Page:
The names of moneyers continued to appear on the coins until the middle of Augustus ' reign.
Although the duty of moneyers during the Empire is not known, since the position was not abolished, it is believed that they still had some influence over the imagery of the coins. The main focus of the imagery during the empire was on the portrait of the emperor. Coins were an important means of disseminating this image throughout the empire.
Coins often attempted to make the emperor appear god-like through associating the emperor with attributes normally seen in divinities, or emphasizing the special relationship between the emperor and a particular deity by producing a preponderance of coins depicting that deity. During his campaign against Pompey, Caesar issued a variety of types that featured images of either Venus or Aeneas , attempting to associate himself with his divine ancestors. An example of an emperor who went to an extreme in proclaiming divine status was Commodus.
In A. Although Commodus was excessive in his depiction of his image, this extreme case is indicative of the objective of many emperors in the exploitation of their portraits. While the emperor is by far the most frequent portrait on the obverse of coins, heirs apparent, predecessors, and other family members, such as empresses, were also featured. To aid in succession, the legitimacy of an heir was affirmed by producing coins for that successor. This was done from the time of Augustus till the end of the empire. Featuring the portrait of an individual on a coin, which became legal in 44 BC, caused the coin to be viewed as embodying the attributes of the individual portrayed.
Dio wrote that following the death of Caligula the Senate demonetized his coinage, and ordered that they be melted. Regardless of whether or not this actually occurred, it demonstrates the importance and meaning that was attached to the imagery on a coin. The philosopher Epictetus jokingly wrote: "Whose image does this sestertius carry?
Give it to me. Throw it away, it is unacceptable, it is rotten. Unlike the obverse, which during the imperial period almost always featured a portrait, the reverse was far more varied in its depiction.
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During the late Republic there were often political messages to the imagery, especially during the periods of civil war. However, by the middle of the Empire, although there were types that made important statements, and some that were overtly political or propagandistic in nature, the majority of the types were stock images of personifications or deities. While some images can be related to the policy or actions of a particular emperor, many of the choices seem arbitrary and the personifications and deities were so prosaic that their names were often omitted, as they were readily recognizable by their appearance and attributes alone.
It can be argued that within this backdrop of mostly indistinguishable types, exceptions would be far more pronounced. Atypical reverses are usually seen during and after periods of war, at which time emperors make various claims of liberation, subjugation, and pacification. Some of these reverse images can clearly be classified as propaganda. An example struck by emperor Philip in features a legend proclaiming the establishment of peace with Persia ; in truth, Rome had been forced to pay large sums in tribute to the Persians. Although it is difficult to make accurate generalizations about reverse imagery, as this was something that varied by emperor, some trends do exist.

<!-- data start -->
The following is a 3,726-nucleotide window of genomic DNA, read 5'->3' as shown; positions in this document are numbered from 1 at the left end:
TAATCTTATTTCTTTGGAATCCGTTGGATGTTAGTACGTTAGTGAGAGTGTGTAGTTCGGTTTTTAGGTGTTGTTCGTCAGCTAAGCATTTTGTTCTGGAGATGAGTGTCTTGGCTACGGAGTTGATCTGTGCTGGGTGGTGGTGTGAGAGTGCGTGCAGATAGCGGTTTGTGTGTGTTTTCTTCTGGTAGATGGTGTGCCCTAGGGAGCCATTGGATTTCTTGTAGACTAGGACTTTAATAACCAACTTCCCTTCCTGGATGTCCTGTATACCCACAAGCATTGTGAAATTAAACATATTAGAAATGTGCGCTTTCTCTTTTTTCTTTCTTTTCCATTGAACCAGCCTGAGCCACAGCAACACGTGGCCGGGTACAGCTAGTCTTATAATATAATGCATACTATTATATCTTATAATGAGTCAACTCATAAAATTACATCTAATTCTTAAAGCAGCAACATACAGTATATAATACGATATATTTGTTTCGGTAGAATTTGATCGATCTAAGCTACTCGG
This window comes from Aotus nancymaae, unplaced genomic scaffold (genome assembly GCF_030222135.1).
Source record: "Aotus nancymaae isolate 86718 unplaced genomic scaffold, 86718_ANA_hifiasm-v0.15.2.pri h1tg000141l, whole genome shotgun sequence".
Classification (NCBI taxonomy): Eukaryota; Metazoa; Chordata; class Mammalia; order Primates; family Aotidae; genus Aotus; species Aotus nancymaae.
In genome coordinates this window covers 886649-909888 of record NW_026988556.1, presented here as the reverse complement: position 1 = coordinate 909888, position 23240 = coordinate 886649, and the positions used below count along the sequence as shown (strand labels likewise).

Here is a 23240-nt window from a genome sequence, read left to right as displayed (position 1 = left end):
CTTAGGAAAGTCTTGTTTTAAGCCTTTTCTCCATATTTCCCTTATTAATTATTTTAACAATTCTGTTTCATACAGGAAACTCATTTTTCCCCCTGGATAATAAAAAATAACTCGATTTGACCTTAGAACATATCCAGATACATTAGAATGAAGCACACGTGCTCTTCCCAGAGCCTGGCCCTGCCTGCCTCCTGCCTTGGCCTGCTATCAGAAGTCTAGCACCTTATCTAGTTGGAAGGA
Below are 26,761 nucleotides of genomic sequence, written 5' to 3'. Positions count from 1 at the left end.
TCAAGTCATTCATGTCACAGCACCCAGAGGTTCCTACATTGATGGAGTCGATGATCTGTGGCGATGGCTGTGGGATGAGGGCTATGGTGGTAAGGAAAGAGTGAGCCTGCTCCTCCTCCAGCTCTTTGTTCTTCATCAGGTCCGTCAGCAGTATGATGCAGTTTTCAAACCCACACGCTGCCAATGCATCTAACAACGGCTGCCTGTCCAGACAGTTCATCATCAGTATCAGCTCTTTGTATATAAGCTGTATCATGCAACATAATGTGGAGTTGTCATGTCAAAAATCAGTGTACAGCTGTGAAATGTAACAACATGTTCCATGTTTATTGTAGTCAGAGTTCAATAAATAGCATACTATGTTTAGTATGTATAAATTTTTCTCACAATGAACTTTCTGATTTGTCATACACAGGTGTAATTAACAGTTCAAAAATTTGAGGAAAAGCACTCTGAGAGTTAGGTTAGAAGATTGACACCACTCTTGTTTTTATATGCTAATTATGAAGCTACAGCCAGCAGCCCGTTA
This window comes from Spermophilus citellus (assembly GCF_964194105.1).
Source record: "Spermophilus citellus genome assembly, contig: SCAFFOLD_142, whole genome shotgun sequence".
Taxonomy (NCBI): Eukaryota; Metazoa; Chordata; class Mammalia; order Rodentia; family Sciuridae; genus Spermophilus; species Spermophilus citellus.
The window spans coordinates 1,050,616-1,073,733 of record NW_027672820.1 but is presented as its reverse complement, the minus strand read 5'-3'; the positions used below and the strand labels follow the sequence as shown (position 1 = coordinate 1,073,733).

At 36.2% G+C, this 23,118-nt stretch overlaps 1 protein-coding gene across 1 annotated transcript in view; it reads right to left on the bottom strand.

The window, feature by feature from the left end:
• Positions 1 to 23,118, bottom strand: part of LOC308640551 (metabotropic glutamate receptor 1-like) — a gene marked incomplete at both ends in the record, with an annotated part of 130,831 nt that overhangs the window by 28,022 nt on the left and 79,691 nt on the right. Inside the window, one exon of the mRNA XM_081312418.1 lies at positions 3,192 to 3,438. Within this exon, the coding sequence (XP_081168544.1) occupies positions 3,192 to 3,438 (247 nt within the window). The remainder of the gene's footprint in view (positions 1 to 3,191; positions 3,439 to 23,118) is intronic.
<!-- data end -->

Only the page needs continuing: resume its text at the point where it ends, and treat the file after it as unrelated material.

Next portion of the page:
An example is reverse types of the military emperors during the second half of the third century, where virtually all of the types were the common and standard personifications and deities.
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A possible explanation for the lack of originality is that these emperors were attempting to present conservative images to establish their legitimacy, something that many of these emperors lacked. Although these emperors relied on traditional reverse types, their portraits often emphasized their authority through stern gazes,  [ citation needed ] and even featured the bust of the emperor clad in armor.
Unlike most modern coins, Roman coins had at least in the early centuries significant intrinsic value. However, while the gold and silver issues contained precious metals, the value of a coin was slightly higher than its precious metal content, so they were not, strictly speaking, bullion. Also, over the course of time the purity and weight of the silver coins were reduced. Estimates of the value of the denarius range from 1. The coinage system that existed in Egypt until the time of Diocletian's monetary reform was a closed system based upon the heavily debased tetradrachm.
Although the value of these tetradrachmas can be reckoned as being equivalent in value to the denarius, their precious metal content was always much lower.
Clearly, not all coins that circulated contained precious metals, as the value of these coins was too great to be convenient for everyday purchases. A dichotomy existed between the coins with an intrinsic value and those with only a token value.
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This is reflected in the infrequent and inadequate production of bronze coinage during the Republic, where from the time of Sulla till the time of Augustus no bronze coins were minted at all; even during the periods when bronze coins were produced, their workmanship was sometimes very crude and of low quality. The type of coins issued changed under the coinage reform of Diocletian , the heavily debased antoninianus double denarius was replaced with a variety of new denominations, and a new range of imagery was introduced that attempted to convey different ideas.